First, the data seem not to suggest that C was ever an average grade at Harvard. Estimating the average Harvard grade from the percentage of the class in the various Rank List Groups, at the Harvard Mansfield attended in the early 1950s, the average grade was probably above B-. For C to have been the average grade during his undergraduate years, Mansfield’s Harvard would have to have been not just a Garden of Eden, but a Lake Wobegon, where almost everyone was above average.
Second, the spike in the curve at 1970 is clearly noticeable; as already noted, there may be effects due to the uniqueness of 1970, as well as other aspects of campus atmosphere associated with the Vietnam War. But there is a similar spike at 1945—lower, but on a lower base. I have no idea if these local wartime spikes, or the small Depression-era spike at 1932-33, have any common explanation.
Third, there may be a minor, artificial inflationary bump in 1973, when women’s grades were first included in the averages, since in those days women’s GPAs were appreciably higher than men’s. If so, that effect has long since disappeared.
In any case, the overall fact is clear: grades have been going up for a long time. Indeed, the rate of change between 1967, which is about when the theory claims grade inflation started, and the present is 0.93 percent per year—almost exactly equal to the rate of increase between 1930 and 1966, which is 0.92 percent per year.
Many explanations can be offered for the increase in Harvard grades, whether it represents mere “inflation” or the result of grading more talented students on a fixed standard, whether professors are more lenient, compassionate, cowed or indulgent than they used to be, whether higher grades are associated with smaller courses, with fewer students failing to finish Harvard at all, etc. And of course views can differ over whether we, as faculty, have an obligation to grade on a fixed curve, i.e., to cap the number of high grades in our courses, independent of who happens to be taking our courses, or indeed who has been admitted to attend Harvard in a given year. So too, we can debate whether there is cause for alarm in today’s grading pattern, whatever the cause; it’s certainly true that the present rate of increase can’t go on forever.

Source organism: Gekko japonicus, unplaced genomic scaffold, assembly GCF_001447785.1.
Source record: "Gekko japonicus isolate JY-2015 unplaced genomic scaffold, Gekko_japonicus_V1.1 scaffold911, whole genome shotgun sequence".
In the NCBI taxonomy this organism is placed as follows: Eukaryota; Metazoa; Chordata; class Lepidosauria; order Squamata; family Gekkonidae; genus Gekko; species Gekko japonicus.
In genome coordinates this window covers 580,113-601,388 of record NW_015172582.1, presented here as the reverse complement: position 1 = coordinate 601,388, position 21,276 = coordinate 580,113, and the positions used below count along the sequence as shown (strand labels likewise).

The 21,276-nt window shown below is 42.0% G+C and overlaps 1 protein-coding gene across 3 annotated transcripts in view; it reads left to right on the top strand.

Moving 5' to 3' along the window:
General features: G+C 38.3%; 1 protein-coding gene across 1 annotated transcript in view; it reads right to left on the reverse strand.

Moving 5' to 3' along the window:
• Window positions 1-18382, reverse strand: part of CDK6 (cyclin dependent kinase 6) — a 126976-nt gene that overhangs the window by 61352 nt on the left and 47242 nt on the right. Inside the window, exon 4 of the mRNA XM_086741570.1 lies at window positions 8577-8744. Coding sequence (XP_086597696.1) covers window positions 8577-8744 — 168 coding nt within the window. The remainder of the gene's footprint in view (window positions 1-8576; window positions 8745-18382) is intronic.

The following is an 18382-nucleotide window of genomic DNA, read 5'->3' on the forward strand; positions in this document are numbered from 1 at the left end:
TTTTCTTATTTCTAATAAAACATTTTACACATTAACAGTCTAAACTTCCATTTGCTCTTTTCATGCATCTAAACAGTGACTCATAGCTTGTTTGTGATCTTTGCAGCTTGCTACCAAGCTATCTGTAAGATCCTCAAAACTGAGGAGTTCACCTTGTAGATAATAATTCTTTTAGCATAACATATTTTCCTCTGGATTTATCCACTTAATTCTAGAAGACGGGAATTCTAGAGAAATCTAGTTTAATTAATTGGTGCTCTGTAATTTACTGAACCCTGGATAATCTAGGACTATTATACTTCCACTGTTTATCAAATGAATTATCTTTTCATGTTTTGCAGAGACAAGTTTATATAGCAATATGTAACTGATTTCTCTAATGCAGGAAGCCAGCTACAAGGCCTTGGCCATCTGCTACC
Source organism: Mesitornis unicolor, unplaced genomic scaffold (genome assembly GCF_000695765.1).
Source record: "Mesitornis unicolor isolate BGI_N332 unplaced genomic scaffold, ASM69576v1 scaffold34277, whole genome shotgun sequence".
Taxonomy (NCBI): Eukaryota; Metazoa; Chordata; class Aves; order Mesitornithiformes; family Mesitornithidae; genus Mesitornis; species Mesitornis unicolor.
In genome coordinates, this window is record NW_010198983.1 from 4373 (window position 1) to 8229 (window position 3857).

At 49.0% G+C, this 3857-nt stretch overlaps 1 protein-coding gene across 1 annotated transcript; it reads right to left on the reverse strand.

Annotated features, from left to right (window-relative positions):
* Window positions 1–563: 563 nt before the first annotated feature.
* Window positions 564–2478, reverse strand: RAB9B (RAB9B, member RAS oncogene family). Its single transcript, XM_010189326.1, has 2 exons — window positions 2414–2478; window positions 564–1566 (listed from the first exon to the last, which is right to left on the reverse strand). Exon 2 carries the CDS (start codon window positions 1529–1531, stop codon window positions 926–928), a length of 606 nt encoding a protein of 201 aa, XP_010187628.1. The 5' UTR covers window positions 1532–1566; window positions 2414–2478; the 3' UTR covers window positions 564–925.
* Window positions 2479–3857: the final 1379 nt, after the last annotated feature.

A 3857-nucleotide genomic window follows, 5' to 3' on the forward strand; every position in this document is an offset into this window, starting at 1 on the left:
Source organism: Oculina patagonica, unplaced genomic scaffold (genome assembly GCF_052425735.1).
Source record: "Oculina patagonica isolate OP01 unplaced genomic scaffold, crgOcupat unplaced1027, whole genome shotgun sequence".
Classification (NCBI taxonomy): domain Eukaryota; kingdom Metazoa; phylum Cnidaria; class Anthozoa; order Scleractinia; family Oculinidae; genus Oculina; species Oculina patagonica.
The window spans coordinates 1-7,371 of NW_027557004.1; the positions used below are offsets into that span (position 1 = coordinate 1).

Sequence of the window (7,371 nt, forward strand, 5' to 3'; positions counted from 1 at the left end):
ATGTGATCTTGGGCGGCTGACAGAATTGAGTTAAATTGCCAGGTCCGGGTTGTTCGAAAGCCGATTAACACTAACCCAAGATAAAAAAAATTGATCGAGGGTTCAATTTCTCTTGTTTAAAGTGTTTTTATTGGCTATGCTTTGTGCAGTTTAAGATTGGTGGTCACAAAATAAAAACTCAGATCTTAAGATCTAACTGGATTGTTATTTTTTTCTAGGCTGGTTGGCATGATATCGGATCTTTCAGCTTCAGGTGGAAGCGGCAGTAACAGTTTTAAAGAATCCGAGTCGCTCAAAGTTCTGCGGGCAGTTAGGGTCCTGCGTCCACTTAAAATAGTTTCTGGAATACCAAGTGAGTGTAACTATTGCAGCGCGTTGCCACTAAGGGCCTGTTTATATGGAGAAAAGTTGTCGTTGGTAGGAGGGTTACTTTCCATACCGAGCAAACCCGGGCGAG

But any credible explanation, or criticism, of the pattern of rising grades at Harvard must take into account at least the basic realities. The increase in grades did not start in the late 1960s; the graph shows that it was already happening in the 1920s. Indeed, grade inflation was a worry even the 19th century: a special 1894 “Committee on Raising the Standard” rued that “in the present practice Grades A and B are sometimes given too readily,—Grade A for work of not very high merit, and Grade B for work not far above mediocrity.”
If decade-scale bumps and troughs are averaged out, grades increased at a remarkably constant rate through most of the twentieth century. If there is evil here, then there has been evil for a long time. If ethnicity, psychology, guilt, affirmative action, the idealization of self-esteem or faculty spinelessness is supposed to explain late 20th-century increases in grades, then the same theory needs to be tested against the full, continuous course of increase in grades at Harvard.
Gordon McKay Professor of Computer Science Harry R. Lewis ’68 is dean of the College.